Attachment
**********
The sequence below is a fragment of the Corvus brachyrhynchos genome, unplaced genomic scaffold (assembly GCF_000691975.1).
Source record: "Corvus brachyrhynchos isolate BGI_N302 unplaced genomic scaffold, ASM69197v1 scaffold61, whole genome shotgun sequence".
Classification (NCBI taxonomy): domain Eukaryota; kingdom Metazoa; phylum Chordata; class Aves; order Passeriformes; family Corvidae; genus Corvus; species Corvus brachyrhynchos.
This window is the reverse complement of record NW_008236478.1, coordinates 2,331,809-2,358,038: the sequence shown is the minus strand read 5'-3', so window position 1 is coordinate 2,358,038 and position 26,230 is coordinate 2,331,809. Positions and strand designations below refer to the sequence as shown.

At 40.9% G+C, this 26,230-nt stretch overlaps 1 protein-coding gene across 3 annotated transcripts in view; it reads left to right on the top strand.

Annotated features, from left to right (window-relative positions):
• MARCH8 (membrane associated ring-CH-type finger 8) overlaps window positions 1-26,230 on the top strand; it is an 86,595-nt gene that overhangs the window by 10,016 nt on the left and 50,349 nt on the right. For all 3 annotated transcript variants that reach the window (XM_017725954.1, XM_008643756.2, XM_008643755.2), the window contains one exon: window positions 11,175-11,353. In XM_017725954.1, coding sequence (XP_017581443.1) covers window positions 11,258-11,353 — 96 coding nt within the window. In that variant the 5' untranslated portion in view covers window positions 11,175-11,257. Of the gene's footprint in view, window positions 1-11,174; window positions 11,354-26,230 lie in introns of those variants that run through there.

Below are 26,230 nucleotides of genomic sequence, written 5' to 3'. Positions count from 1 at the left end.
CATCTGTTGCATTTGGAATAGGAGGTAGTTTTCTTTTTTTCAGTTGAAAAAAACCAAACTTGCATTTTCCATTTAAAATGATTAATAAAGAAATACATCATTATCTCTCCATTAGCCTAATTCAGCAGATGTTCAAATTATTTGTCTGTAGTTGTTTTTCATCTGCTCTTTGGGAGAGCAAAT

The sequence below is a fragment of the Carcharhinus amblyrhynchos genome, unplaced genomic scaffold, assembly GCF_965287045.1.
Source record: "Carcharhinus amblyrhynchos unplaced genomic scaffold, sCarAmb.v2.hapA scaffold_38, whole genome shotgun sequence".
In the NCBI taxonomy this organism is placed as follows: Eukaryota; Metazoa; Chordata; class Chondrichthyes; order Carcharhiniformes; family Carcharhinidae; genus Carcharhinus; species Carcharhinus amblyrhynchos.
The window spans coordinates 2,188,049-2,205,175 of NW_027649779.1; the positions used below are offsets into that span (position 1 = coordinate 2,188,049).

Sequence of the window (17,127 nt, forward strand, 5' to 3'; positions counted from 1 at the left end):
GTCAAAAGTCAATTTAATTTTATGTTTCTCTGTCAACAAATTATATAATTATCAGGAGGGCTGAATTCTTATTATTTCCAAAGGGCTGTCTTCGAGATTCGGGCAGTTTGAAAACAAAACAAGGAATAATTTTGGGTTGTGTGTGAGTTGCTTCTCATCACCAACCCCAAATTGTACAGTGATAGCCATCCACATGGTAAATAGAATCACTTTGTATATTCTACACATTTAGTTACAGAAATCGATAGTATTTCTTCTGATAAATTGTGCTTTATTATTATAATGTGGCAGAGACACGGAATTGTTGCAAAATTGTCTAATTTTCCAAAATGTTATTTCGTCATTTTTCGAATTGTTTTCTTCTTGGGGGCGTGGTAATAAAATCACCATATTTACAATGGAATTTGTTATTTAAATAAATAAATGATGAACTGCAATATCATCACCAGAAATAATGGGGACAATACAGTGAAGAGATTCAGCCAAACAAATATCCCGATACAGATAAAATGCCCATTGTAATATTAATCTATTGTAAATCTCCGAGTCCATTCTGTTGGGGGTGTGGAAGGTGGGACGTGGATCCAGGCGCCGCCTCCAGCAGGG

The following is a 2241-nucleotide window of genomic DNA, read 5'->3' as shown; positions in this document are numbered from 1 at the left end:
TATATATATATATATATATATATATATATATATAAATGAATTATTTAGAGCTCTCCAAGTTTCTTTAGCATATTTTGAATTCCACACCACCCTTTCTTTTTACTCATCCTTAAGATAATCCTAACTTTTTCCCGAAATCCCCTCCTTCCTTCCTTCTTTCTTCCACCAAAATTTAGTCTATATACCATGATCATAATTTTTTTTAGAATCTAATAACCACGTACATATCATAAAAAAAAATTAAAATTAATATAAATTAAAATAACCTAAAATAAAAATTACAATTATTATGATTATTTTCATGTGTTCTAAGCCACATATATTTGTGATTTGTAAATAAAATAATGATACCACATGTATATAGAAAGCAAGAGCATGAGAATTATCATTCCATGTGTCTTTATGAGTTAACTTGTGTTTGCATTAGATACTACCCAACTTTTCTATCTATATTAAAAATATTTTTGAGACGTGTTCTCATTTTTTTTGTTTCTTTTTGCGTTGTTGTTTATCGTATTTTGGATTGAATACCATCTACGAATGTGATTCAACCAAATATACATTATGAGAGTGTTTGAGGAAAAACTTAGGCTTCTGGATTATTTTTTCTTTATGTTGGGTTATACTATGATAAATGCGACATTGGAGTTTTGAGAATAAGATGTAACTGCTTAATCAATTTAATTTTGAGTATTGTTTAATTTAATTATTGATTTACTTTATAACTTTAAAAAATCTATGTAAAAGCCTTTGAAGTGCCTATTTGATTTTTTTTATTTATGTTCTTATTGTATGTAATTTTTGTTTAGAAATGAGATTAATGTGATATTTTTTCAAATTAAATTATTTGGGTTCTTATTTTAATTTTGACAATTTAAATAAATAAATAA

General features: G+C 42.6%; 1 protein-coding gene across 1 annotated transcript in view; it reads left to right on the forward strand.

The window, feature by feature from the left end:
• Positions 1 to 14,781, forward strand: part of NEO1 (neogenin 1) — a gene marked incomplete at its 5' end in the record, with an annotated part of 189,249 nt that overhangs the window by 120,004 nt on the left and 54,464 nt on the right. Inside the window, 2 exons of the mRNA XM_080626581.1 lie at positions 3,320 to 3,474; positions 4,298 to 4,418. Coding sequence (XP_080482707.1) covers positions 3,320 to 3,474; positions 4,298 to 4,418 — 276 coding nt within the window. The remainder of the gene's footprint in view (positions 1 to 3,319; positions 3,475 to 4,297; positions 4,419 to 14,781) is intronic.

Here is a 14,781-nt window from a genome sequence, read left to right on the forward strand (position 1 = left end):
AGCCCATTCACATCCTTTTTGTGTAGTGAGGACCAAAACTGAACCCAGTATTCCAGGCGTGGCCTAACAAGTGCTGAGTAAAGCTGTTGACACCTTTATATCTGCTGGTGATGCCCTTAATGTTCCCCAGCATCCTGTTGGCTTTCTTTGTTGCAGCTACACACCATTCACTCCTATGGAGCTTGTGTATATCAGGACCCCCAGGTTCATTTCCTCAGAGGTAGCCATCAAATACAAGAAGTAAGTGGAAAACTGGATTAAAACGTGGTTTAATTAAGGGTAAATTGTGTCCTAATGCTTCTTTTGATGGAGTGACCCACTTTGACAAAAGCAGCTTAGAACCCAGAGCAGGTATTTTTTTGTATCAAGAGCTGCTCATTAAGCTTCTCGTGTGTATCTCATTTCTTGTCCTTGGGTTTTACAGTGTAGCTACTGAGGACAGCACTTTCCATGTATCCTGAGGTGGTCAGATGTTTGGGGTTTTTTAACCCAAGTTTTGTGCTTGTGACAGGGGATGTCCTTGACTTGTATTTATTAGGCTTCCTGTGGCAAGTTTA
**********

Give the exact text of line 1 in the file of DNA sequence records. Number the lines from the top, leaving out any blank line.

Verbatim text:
The sequence below is a fragment of the Corvus brachyrhynchos genome, unplaced genomic scaffold (assembly GCF_000691975.1).